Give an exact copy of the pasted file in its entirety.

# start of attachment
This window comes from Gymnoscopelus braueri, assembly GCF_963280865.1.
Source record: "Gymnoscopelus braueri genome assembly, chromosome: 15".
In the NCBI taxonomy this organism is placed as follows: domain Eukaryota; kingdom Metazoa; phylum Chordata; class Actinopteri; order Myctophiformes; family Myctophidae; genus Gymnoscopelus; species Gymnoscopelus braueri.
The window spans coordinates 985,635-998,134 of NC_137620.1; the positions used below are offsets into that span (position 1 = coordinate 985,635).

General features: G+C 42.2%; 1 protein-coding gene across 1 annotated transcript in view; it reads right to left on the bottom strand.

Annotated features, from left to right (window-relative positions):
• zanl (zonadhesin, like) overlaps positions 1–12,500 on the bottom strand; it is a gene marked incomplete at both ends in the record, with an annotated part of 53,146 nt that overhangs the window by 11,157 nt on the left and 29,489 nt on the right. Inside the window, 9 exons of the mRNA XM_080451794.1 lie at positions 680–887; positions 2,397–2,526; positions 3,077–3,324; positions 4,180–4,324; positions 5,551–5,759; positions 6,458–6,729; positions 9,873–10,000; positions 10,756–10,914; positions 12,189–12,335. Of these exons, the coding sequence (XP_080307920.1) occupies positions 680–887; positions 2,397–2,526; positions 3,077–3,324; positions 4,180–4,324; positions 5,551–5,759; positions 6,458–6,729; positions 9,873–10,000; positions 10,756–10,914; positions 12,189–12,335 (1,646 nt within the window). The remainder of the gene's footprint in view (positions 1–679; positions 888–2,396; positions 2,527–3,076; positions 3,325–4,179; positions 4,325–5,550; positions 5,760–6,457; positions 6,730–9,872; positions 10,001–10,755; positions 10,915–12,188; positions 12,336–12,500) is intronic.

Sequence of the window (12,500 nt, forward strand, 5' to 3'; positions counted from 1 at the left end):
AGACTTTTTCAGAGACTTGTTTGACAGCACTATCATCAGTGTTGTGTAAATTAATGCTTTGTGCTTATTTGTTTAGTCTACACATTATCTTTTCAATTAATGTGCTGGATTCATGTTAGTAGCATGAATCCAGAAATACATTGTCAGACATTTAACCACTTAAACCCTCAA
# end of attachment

This window comes from Gymnoscopelus braueri, assembly GCF_963280865.1.
Source record: "Gymnoscopelus braueri genome assembly, chromosome: 15".
In the NCBI taxonomy this organism is placed as follows: domain Eukaryota; kingdom Metazoa; phylum Chordata; class Actinopteri; order Myctophiformes; family Myctophidae; genus Gymnoscopelus; species Gymnoscopelus braueri.
The window spans coordinates 985,635-998,134 of NC_137620.1; the positions used below are offsets into that span (position 1 = coordinate 985,635).

General features: G+C 42.2%; 1 protein-coding gene across 1 annotated transcript in view; it reads right to left on the bottom strand.

Annotated features, from left to right (window-relative positions):
• zanl (zonadhesin, like) overlaps positions 1–12,500 on the bottom strand; it is a gene marked incomplete at both ends in the record, with an annotated part of 53,146 nt that overhangs the window by 11,157 nt on the left and 29,489 nt on the right. Inside the window, 9 exons of the mRNA XM_080451794.1 lie at positions 680–887; positions 2,397–2,526; positions 3,077–3,324; positions 4,180–4,324; positions 5,551–5,759; positions 6,458–6,729; positions 9,873–10,000; positions 10,756–10,914; positions 12,189–12,335. Of these exons, the coding sequence (XP_080307920.1) occupies positions 680–887; positions 2,397–2,526; positions 3,077–3,324; positions 4,180–4,324; positions 5,551–5,759; positions 6,458–6,729; positions 9,873–10,000; positions 10,756–10,914; positions 12,189–12,335 (1,646 nt within the window). The remainder of the gene's footprint in view (positions 1–679; positions 888–2,396; positions 2,527–3,076; positions 3,325–4,179; positions 4,325–5,550; positions 5,760–6,457; positions 6,730–9,872; positions 10,001–10,755; positions 10,915–12,188; positions 12,336–12,500) is intronic.

Sequence of the window (12,500 nt, forward strand, 5' to 3'; positions counted from 1 at the left end):
AGACTTTTTCAGAGACTTGTTTGACAGCACTATCATCAGTGTTGTGTAAATTAATGCTTTGTGCTTATTTGTTTAGTCTACACATTATCTTTTCAATTAATGTGCTGGATTCATGTTAGTAGCATGAATCCAGAAATACATTGTCAGACATTTAACCACTTAAACCCTCAA